Minimising bacteria on your skin

Skin Analysis
13 May 2016

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Bacteria on the skin can lead to spots, irritation, redness and dryness. So how can you help prevent this? Of course it is impossible to stop bacteria getting on the skin altogether (and not all bacteria is bad), but it is possible to decrease it considerably.

If you become aware of how much you touch your face during the day, you may be surprised. And by touching your face, you are transferring bacteria that may be on the hands straight to your complexion. So next time you go to touch your face needlessly, try to suppress the urge!

One of the main times you need to touch your face is when you are washing your face or when you are applying make-up. So make sure your hands are scrupulously clean before you do so, by washing them thoroughly first.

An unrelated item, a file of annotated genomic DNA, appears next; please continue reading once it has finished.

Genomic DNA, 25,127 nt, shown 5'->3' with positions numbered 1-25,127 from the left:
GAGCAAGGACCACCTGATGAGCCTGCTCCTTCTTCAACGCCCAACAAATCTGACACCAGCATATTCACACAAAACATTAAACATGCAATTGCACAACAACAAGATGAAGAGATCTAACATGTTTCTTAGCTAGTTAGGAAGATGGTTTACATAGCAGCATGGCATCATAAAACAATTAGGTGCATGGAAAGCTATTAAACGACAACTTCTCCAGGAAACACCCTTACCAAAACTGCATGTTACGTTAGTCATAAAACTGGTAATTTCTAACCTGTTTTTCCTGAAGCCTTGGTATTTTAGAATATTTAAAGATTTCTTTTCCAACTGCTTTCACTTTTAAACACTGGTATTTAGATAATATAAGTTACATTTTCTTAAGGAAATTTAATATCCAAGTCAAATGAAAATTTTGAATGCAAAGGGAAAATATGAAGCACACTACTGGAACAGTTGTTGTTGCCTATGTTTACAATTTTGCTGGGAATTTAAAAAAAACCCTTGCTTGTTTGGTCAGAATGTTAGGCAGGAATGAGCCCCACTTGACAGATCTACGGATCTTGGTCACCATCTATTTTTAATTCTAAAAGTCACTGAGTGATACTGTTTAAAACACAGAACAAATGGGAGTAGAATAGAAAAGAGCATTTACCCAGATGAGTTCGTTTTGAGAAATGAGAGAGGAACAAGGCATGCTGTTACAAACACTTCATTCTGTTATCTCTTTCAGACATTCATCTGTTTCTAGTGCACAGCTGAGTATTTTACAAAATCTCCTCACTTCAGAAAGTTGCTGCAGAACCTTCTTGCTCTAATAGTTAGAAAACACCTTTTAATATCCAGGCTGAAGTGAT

As well your hands, you need to ensure that the tools you use on your face are clean, too. This means using a clean wash cloth each time and also cleansing your make-up brushes and sponges regularly.

These simple changes can make a real difference to your skin in no time at all.

Claudia Louch is an internationally-renowned natural holistic skin specialist, nutritionist, pharmacologist and health scientist operating from her Claudia Louch Natural Skin Clinic in Harley Street, London.

Image: Shutterstock

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